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Agnosticism is the view that the truth value o certaint claims—especially claims aboot the existence or non-existence o ony deity, but an' a' ither releegious an metaphysical claims—is unkent or unkenable.[1] Agnosticism can be defined in various ways, an is whiles uised tae indicate doubt or a skeptical approach tae questions. In some senses, agnosticism is a stance aboot the similarities or differences atween belief an knawledge, rather than aboot ony specific claim or belief.

Thomas Henry Huxley, an Inglis biologist, coined the wird agnostic in 1869. Housomeivver, earlier thinkers an written works hae promotit agnostic pynts o view. Thay include Protagoras, a 5t-century BCE Greek philosopher,[2] an the Nasadiya Sukta creation meeth in the Rig Veda, an auncient Hindu releegious text.[3] Syne Huxley coined the term, mony ither thinkers hae written extensively aboot agnosticism.

NotesEedit

  1. Carroll, Robert (2009-02-22). "agnosticism". The Skeptic's Dictionary. skepdic.com. Retrieved 2009-10-17. 
  2. "The Internet Encyclopedia of Philosophy - Protagoras (c. 490 - c. 420 BCE)". Retrieved 2008-10-06. While the pious might wish to look to the gods to provide absolute moral guidance in the relativistic universe of the Sophistic Enlightenment, that certainty also was cast into doubt by philosophic and sophistic thinkers, who pointed out the absurdity and immorality of the conventional epic accounts of the gods. Protagoras' prose treatise about the gods began 'Concerning the gods, I have no means of knowing whether they exist or not or of what sort they may be. Many things prevent knowledge including the obscurity of the subject and the brevity of human life.'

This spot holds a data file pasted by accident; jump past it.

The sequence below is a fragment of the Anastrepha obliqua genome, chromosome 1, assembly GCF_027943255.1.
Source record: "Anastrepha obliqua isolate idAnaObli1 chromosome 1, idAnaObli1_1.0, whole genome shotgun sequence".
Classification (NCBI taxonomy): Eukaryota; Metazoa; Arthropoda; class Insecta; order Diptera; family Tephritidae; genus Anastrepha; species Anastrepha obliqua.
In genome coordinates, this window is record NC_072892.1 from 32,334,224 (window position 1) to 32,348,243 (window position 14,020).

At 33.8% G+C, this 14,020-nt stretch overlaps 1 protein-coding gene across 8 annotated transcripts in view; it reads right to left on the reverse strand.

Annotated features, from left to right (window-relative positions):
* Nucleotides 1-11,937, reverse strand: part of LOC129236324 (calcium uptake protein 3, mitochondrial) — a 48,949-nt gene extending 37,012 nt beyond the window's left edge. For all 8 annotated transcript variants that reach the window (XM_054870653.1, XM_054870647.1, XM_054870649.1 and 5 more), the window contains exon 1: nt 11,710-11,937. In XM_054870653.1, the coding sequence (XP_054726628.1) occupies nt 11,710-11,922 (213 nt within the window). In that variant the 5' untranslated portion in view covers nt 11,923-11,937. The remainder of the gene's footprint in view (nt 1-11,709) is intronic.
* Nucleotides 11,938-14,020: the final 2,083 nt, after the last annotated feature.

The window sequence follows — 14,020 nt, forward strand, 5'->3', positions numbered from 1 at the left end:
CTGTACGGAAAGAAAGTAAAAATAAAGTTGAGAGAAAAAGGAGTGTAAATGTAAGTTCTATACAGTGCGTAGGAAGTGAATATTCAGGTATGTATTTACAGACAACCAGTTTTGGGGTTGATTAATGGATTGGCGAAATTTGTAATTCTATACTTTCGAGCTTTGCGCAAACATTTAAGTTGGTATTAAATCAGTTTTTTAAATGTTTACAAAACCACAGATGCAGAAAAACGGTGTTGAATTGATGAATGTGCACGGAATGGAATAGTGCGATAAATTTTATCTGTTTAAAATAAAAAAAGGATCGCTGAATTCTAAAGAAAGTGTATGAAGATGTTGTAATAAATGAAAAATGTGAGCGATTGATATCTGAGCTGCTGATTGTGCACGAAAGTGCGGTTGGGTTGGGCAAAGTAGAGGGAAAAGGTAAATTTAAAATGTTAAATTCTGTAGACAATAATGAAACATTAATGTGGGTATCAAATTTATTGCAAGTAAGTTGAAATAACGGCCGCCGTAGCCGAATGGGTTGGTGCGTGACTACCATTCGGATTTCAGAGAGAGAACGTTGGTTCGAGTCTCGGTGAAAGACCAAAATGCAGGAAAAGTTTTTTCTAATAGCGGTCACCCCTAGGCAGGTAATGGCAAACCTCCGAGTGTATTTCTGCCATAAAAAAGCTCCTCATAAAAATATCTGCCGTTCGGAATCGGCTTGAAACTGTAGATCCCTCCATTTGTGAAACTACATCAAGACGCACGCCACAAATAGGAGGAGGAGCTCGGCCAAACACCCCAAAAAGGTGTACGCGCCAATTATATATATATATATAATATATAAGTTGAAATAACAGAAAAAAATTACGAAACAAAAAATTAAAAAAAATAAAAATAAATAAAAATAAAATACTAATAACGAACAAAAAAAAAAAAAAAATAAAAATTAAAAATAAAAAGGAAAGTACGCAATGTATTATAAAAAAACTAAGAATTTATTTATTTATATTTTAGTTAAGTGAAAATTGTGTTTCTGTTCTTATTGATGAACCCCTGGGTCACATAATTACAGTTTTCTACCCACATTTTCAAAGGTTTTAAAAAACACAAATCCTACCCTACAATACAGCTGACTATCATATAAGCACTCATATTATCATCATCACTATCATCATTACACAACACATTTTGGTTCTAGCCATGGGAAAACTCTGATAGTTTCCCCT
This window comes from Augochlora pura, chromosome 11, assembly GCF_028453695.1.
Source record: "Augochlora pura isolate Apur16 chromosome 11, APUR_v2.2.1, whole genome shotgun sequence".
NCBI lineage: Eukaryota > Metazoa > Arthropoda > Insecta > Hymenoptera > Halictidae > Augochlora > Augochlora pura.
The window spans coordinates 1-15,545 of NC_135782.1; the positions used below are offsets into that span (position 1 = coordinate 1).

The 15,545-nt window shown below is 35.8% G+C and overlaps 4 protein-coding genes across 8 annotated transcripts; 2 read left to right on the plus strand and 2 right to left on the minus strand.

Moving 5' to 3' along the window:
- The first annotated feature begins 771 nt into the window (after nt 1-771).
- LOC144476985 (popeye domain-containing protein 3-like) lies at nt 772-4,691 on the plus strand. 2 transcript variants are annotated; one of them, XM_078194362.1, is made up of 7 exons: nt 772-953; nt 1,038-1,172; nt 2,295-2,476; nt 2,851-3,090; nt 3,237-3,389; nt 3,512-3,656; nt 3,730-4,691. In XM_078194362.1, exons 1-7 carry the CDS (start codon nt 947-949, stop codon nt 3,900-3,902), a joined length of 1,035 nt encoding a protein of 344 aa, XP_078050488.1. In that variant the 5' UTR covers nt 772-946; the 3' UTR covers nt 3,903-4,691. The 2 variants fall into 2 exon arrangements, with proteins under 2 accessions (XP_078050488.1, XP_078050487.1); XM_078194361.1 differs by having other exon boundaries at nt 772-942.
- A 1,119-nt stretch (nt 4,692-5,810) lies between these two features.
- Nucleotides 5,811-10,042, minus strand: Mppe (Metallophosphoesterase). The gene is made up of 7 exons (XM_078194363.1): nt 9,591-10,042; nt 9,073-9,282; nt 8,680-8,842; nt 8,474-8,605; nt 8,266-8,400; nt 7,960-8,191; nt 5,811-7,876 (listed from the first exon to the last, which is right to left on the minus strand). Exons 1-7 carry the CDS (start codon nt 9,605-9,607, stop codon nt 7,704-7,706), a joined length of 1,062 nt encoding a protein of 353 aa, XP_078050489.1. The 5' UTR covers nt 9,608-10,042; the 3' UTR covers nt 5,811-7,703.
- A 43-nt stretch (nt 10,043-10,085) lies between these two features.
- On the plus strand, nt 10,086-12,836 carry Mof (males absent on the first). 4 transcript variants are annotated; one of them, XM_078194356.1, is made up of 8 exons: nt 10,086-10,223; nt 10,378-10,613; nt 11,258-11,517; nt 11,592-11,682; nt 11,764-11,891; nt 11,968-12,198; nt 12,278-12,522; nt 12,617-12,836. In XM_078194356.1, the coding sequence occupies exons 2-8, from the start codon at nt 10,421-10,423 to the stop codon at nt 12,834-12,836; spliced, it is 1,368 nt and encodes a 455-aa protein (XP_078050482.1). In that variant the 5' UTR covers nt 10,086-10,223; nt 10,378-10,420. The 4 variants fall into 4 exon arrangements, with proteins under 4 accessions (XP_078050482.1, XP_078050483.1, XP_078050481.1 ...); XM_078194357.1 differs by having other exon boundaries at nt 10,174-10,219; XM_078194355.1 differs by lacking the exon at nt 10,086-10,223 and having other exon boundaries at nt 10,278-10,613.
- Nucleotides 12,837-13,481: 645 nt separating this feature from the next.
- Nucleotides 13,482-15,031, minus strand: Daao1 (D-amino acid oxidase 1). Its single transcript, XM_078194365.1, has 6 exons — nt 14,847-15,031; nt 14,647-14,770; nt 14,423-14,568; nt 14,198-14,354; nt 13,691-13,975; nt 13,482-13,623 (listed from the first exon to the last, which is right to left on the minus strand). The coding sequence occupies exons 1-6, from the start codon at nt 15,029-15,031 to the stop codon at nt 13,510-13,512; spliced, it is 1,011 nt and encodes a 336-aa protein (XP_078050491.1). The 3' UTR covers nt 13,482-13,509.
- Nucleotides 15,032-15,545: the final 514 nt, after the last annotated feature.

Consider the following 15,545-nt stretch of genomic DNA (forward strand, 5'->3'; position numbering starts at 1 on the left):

3. Patri, Umesh and Prativa Devi. "Progress of Atheism in India: A Historical Perspective". Atheist Centre 1940-1990 Golden Jubilee. Vijayawada, February 1990. Retrieved 2007-04-02.